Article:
Toxic Shock Syndrome: Characterization of Human Immune Responses to TSST-1 and Evidence for Sensitivity Thresholds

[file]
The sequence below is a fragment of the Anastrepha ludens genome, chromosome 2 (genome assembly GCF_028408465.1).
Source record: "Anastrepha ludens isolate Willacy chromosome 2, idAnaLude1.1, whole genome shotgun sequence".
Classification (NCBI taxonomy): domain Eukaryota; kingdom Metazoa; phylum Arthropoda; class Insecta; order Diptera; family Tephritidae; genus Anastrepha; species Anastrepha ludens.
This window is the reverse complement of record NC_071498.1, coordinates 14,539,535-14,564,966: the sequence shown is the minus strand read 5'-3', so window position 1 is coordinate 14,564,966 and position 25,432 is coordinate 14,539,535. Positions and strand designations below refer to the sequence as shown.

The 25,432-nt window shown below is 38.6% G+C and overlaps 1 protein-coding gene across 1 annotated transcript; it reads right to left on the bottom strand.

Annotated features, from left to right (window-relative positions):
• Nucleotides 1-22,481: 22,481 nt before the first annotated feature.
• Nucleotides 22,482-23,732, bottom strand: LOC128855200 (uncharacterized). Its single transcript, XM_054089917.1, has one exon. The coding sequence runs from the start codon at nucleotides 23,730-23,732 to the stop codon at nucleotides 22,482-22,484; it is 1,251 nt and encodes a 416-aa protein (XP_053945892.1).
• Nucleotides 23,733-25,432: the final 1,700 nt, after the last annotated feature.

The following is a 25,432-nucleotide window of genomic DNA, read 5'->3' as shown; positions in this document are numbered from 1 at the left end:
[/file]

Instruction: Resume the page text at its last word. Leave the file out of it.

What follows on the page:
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Noninvasive vaginal infections by Staphylococcus aureus strains producing the superantigen TSST-1 can cause menstrual toxic shock syndrome (mTSS). With the objective of exploring the basis for differential susceptibility to mTSS, the relative responsiveness to TSST-1 of healthy women has been investigated. Peripheral blood mononuclear cells from healthy donors were incubated with purified TSST-1 or with the T-cell mitogen phytohemmaglutinin (PHA), and proliferation was measured. The concentrations of TSST-1 and PHA required to elicit a response equivalent to 15% of the maximal achievable response (EC15) were determined. Although with PHA, EC15 values were comparable between donors, subjects could be classified as being of high, medium, or low sensitivity based on responsiveness to TSST-1. Sensitivity to TSST-1-induced proliferation was associated with increased production of the cytokines interleukin-2 and interferon-γ. When the entire T lymphocyte population was considered, there were no differences between sensitivity groups with respect to the frequency of cells known to be responsive to TSST-1 (those bearing CD3+ Vβ2+). However, there was an association between sensitivity to TSST-1 and certain HLA-class II haplotypes. Thus, the frequencies of DR7DQ2, DR14DQ5, DR4DQ8, and DR8DQ4 haplotypes were greater among those with high sensitivity, a finding confirmed by analysis of responses to immortalized homozygous B cell lines. Collectively, the results reveal that factors other than neutralizing antibody and the frequency of Vβ2+ T lymphocytes determine immunological responsiveness to TSST-1. Differential responsiveness of lymphocytes to TSST-1 may form the basis of interindividual variations in susceptibility to mTSS.

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